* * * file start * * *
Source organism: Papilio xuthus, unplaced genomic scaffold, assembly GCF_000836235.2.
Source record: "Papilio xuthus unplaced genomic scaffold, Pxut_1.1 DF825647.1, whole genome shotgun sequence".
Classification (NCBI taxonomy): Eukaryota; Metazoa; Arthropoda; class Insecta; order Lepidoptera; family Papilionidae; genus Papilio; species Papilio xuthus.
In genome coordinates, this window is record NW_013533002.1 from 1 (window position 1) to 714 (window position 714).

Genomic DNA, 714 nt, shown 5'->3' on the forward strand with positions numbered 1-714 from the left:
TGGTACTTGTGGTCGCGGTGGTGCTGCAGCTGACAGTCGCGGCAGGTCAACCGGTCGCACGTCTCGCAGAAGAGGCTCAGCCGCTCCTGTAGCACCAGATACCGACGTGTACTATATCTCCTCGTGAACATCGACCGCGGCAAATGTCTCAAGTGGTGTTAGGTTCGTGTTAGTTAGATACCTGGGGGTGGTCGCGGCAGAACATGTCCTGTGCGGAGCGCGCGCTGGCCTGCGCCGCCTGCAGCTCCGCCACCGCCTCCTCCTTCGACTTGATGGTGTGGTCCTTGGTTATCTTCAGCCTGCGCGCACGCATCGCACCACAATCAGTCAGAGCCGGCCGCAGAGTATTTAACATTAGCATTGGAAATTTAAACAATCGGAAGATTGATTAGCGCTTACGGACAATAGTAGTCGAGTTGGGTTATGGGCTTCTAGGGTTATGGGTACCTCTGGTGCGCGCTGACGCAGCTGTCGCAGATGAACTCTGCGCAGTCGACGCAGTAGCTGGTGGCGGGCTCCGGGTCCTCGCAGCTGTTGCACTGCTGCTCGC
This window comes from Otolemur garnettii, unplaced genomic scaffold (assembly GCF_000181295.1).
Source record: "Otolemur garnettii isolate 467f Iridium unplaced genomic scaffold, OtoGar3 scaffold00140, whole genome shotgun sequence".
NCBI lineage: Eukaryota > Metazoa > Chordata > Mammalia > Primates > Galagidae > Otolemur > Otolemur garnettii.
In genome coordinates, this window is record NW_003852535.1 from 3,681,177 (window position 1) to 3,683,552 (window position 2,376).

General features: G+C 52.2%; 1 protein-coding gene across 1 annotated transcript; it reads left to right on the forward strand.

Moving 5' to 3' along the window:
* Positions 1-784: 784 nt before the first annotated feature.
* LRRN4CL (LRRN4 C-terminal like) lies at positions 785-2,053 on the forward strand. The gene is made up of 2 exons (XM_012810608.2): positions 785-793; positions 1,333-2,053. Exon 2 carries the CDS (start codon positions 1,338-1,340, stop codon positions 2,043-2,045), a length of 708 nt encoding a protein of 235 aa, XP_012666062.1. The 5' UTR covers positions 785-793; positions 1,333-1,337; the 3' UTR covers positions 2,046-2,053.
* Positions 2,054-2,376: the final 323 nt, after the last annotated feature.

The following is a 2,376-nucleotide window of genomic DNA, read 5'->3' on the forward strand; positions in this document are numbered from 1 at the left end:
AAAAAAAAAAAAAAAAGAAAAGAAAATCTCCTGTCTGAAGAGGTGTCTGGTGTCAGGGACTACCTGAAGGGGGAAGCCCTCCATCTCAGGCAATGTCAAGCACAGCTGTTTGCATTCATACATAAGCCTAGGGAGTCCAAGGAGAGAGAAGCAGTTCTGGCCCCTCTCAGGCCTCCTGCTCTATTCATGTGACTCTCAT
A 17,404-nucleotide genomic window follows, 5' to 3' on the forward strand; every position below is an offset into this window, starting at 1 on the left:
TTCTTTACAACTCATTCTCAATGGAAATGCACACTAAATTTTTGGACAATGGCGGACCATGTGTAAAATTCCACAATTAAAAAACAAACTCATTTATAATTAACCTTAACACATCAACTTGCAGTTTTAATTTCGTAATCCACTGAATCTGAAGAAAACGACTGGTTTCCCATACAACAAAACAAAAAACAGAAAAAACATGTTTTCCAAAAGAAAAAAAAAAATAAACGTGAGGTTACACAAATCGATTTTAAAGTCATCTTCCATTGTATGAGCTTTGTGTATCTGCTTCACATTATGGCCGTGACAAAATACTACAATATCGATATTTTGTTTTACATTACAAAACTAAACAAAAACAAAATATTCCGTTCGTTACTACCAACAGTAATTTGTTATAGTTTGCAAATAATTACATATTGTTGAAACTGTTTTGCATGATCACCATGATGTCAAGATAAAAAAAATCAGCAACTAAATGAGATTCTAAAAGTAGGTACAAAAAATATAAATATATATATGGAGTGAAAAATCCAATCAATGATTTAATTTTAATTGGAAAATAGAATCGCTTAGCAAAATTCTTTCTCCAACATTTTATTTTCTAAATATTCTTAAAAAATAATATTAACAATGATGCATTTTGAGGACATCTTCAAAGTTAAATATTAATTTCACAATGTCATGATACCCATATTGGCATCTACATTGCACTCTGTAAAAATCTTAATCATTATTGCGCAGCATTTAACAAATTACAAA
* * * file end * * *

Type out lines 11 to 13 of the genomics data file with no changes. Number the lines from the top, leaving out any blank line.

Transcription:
General features: G+C 52.2%; 1 protein-coding gene across 1 annotated transcript; it reads left to right on the forward strand.

Moving 5' to 3' along the window:
* Positions 1-784: 784 nt before the first annotated feature.